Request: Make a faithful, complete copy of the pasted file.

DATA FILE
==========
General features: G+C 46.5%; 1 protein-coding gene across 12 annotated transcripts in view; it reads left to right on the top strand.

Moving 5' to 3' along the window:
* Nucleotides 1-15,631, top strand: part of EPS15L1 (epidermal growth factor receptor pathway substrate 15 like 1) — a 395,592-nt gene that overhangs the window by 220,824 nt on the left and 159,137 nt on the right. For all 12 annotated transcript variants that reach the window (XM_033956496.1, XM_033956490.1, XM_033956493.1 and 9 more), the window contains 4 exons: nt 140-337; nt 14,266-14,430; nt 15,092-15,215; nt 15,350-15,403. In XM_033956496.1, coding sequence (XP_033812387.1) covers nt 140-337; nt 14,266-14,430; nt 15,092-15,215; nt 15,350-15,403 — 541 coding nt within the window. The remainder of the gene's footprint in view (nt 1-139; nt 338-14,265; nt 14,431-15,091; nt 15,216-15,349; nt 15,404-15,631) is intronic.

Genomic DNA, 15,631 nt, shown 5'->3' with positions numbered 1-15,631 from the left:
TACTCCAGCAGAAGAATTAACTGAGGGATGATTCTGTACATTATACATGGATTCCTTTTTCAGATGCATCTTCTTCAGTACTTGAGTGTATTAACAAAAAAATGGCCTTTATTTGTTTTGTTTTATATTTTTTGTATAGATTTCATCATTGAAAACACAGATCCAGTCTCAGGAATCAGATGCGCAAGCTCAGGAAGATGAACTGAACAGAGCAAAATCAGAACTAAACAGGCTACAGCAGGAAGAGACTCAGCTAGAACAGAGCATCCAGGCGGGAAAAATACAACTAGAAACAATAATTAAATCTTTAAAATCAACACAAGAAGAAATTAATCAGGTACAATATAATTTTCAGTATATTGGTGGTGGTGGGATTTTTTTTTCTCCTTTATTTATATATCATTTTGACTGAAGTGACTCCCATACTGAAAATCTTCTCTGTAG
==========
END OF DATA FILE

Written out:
General features: G+C 46.5%; 1 protein-coding gene across 12 annotated transcripts in view; it reads left to right on the top strand.

Moving 5' to 3' along the window:
* Nucleotides 1-15,631, top strand: part of EPS15L1 (epidermal growth factor receptor pathway substrate 15 like 1) — a 395,592-nt gene that overhangs the window by 220,824 nt on the left and 159,137 nt on the right. For all 12 annotated transcript variants that reach the window (XM_033956496.1, XM_033956490.1, XM_033956493.1 and 9 more), the window contains 4 exons: nt 140-337; nt 14,266-14,430; nt 15,092-15,215; nt 15,350-15,403. In XM_033956496.1, coding sequence (XP_033812387.1) covers nt 140-337; nt 14,266-14,430; nt 15,092-15,215; nt 15,350-15,403 — 541 coding nt within the window. The remainder of the gene's footprint in view (nt 1-139; nt 338-14,265; nt 14,431-15,091; nt 15,216-15,349; nt 15,404-15,631) is intronic.

Genomic DNA, 15,631 nt, shown 5'->3' with positions numbered 1-15,631 from the left:
TACTCCAGCAGAAGAATTAACTGAGGGATGATTCTGTACATTATACATGGATTCCTTTTTCAGATGCATCTTCTTCAGTACTTGAGTGTATTAACAAAAAAATGGCCTTTATTTGTTTTGTTTTATATTTTTTGTATAGATTTCATCATTGAAAACACAGATCCAGTCTCAGGAATCAGATGCGCAAGCTCAGGAAGATGAACTGAACAGAGCAAAATCAGAACTAAACAGGCTACAGCAGGAAGAGACTCAGCTAGAACAGAGCATCCAGGCGGGAAAAATACAACTAGAAACAATAATTAAATCTTTAAAATCAACACAAGAAGAAATTAATCAGGTACAATATAATTTTCAGTATATTGGTGGTGGTGGGATTTTTTTTTCTCCTTTATTTATATATCATTTTGACTGAAGTGACTCCCATACTGAAAATCTTCTCTGTAG